Fluorescent jellyfish proteins light up unconventional laser

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Safer lasers to map your cells could soon be in the offing – all thanks to the humble jellyfish.

Conventional lasers, like the pointer you might use to entertain your cat, produce light by emitting identical photons after they have bounced around inside a cavity. But scaling these up requires lots of energy.

Another type of laser – called a polariton laser – works by passing photons back and forth between excited molecules. Unlike in conventional lasers, the photons are released and reabsorbed within the device itself before zooming out as laser light.  These can use less energy than conventional lasers, so in theory could lead to more efficient optical communications or medical lasers that are less destructive to living tissue, reports New Scientist.

But there’s a problem: most polariton lasers only work well at extremely low temperatures. Switching the light-producing molecules to ones that operate at room temperature could make them more practical, says Malte Gather at the University of St. Andrews, UK. But the few materials that work at room temperature have light-emitting molecules that sit too close together, interfering with one another instead of producing laser light.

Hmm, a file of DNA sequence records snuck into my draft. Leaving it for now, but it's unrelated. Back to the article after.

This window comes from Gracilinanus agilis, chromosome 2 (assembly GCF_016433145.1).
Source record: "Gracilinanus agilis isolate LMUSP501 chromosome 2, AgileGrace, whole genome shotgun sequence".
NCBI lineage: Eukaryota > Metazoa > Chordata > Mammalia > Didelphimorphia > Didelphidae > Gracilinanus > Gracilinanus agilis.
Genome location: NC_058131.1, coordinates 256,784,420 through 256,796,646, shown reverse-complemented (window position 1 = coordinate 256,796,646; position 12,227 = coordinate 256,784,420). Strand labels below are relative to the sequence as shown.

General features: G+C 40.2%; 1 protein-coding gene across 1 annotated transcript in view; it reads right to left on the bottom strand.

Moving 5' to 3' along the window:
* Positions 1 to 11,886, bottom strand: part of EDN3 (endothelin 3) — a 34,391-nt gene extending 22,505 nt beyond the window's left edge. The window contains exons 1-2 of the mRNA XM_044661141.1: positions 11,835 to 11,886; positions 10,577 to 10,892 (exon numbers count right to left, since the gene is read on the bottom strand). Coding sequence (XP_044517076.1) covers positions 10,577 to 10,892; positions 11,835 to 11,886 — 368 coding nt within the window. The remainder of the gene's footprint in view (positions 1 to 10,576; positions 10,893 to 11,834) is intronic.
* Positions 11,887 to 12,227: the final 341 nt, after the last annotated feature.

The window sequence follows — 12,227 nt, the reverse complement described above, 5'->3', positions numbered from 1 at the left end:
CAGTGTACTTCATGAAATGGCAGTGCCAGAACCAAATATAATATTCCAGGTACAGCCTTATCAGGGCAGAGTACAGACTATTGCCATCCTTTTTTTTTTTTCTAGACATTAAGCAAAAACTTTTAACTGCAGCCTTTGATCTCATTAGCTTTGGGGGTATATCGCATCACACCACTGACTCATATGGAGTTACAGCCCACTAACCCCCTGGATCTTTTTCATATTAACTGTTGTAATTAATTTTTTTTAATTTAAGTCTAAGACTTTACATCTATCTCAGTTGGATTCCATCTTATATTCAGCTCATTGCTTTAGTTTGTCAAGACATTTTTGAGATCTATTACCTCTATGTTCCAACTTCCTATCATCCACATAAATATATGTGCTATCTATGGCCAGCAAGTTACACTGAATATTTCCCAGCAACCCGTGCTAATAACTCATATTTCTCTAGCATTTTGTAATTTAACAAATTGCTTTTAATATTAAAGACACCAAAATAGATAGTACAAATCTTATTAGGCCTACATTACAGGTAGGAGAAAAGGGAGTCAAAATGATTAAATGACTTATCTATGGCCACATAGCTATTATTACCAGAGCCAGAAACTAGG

So Gather turned to an unusual solution: barrel-shaped fluorescent proteins engineered from jellyfish DNA. Each protein’s cylindrical shell encloses a component that emits light, and keeps those molecules from getting too cosy and interfering with one another.

“To me it looked like something that could be useful,” says Gather. Previously, his team had built a moreconventional laser out of green fluorescent protein, but had never built a protein-based polariton laser.

To build their laser, Gather and his colleagues sandwiched a thin film of the fluorescent protein between two mirrors. Activating the light-emitting molecules with a pulse of blue light from an external laser successfully coaxed laser light from the proteins.

The laser might someday go back to its biological roots – it could be embedded within cells and used like a beacon to mark and track them by doctors or researchers.

Fluorescent proteins can already be embedded inside living tissue for this reason, but they emit such a broad range of wavelengths that they can differentiate fewer than 10 cell types. Because a laser emits such a narrow spectrum of light, fluorescent protein lasers could be used to mark thousands of different cells. And a fluorescent protein laser would be safer than embedding lasers with conventional semiconductors, which can be poisonous.

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